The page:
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Evan_Gaensbauer comments on The Importance of EA Dedication and Why it Should Be Encouraged - Effective Altruism Forum

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Comment author: Evan_Gaensbauer 06 May 2018 09:12:31PM *  6 points [-]

The tension of over- vs. under-dedication on the part of individuals to find the best balance for the needs of EA has always been at the heart of the movement: it's called Giving What We Can for a reason, and Singer's book was called The Most Good You Can Do not the The Most Good You Should Do. I think it's the experience of some the message of EA combined with a call for dedication can be so overwhelming many people feel compelled to do more than they can; burn out; and feel dejected enough by their self-perception of failure they can't summon as much dedication as they did before. Unfortunately, as you point out, de-emphasizing dedication doesn't lead to effective altruists dedicated at all times as much as they can be in a sustainable manner, but effective altruists who aren't dedicated once the clock at the office is up. Now that EA has been around for a few years, and even if it were slowing down (which it isn't), it'd be around for a while longer. So we can take a longer-term view of investing resources into individual effective altruists. I don't think dedication is fixed: newcomers to EA don't come in with either a level of dedication we can work with, or not, and that's the end of it. Given we can expect some individuals to be dedicated to community projects indefinitely, we can foster a growth of dedication in effective altruists. I think to prevent outcomes like burnout in fostering increased dedication, it's the responsibility of existing community members to create an evidence-based tool-kit for how to do so. Currently we don't have either of those two evidence-based tool-kits (they're two separate tool-kits), but that might because not enough effective altruists were interested in creating them. Pushing 'excited altruism' over 'dedicated altruism' often seems motivated by PR concerns of not being offputting to newcomers, but that's based on assumptions of what kinds of people we should be reaching out to to bring into the movement in the first place. Of all the pieces written cautioning against both the appearance and reality of over-exertion in EA, I think the best is A Defense of Normality by Eric Herboso. A difference between Eric's post and others is his comes from a motivation of both fostering dedication and caring about the sustainable, long term well-being of individual community members, so that dedication and the work those effective altruists do is itself sustainable. This is unlike other motivations to de-emphasize dedication in EA, as you mentioned above:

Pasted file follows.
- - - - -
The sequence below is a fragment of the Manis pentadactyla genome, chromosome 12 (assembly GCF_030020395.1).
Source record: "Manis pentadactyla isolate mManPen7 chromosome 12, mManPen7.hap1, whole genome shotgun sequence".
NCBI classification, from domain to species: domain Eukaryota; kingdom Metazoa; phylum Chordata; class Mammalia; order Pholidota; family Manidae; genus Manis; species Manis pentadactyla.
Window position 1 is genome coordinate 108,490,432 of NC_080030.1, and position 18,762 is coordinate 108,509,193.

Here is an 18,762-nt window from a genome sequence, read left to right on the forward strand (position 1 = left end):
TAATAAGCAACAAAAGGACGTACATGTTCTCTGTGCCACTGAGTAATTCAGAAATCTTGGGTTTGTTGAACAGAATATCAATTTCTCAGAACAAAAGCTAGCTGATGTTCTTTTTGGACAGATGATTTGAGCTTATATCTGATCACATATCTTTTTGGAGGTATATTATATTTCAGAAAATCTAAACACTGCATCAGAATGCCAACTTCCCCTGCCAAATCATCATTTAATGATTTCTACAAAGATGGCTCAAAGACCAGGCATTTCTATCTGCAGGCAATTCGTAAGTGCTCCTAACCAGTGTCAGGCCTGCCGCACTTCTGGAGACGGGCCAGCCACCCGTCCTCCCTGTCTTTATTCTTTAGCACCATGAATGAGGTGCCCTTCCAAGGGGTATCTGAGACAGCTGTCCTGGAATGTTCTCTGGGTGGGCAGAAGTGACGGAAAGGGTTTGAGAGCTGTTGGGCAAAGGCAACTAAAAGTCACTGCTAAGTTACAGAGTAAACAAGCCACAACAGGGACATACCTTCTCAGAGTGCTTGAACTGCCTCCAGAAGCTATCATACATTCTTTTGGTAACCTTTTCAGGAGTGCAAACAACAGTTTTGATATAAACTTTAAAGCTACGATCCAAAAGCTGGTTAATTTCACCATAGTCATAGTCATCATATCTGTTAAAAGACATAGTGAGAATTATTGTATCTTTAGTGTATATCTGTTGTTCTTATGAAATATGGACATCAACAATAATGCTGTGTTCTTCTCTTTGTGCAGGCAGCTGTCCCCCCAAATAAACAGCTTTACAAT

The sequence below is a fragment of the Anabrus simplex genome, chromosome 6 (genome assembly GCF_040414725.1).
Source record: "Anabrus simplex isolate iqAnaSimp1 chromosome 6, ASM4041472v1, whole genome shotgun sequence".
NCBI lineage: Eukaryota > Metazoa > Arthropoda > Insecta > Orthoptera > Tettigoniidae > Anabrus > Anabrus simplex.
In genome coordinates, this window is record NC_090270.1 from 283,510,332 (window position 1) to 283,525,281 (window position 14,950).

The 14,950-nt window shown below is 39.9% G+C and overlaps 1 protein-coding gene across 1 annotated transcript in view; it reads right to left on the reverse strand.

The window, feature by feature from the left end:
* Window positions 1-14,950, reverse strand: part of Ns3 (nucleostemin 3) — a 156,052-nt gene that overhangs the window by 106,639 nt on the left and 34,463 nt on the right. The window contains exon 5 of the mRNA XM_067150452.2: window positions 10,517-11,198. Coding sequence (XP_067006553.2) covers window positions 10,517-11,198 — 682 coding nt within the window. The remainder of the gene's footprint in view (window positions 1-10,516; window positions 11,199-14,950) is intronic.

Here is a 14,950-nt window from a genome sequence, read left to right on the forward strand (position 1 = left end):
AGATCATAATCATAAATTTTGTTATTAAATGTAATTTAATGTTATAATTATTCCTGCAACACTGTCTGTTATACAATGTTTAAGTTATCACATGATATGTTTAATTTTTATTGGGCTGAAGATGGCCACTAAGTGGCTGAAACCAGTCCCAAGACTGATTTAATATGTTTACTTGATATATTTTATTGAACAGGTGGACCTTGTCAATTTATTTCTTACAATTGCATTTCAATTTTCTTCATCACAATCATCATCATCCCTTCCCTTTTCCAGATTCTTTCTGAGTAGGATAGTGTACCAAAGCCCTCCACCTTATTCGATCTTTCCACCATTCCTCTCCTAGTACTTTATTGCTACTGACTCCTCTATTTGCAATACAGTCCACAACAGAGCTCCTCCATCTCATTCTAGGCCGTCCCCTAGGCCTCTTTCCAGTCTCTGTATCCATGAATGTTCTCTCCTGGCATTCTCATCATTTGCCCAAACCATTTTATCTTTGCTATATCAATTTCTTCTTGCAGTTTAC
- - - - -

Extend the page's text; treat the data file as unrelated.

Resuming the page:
• What topics that are researched in an organization. Does it lean more towards what the researchers find fun or towards what will help the most people?

  • Management choices. Does one hire/fund someone they are friends with or do they hire/fund the strongest applicant chosen by more objective criteria?

  • Strategic direction. Does the person point their organization in a direction that might be higher impact but less personally or organizationally prestigious?

At the time Eric wrote his post, Peter Hurford and others commented the level of dedication Eric was observing was to a degree past which we'd see diminishing marginal returns to productivity and also health and well-being were (some) effective altruists were to dedicate themselves as much as the picture Eric was painting. It might be the case Eric was observing other effective altruists personally over-correcting to make up for what they saw as a decline in the average level of dedication in the community. De-emphasizing dedication in EA on shortsighted grounds doing what's more comfortable, fun or prestigious, even if it's not the best plan for how to do the most good from whatever perspective, is the problem to solve. Making EA based on appearances of drawing in people who want to feel comfortable, fun or prestigious, without too much dedication, may be what's drawing in people who who aren't willing to up their dedication when EA stops being fun, comfortable or prestigious. They may not want to become more dedicated, because when they joined the movement they were told they wouldn't have to be.

Having been a past moderator for the EA Peer Support group on Facebook, and a long-time community organizer, I've seen the toll in hundreds of effective altruists of being sent the mixed message of dedicating yourself while doubting everything you're doing but doing so in a self-effacing way so it's not offputting to potentially anyone else. I'd like to construct effective, robust evidence-based tool-kits for both fostering a growth in dedication and long-term sustainable self-care which suits the unique demands of effective altruism. If anyone is interested in such a project, I welcome anyone's contributions, so don't hesitate to contact me.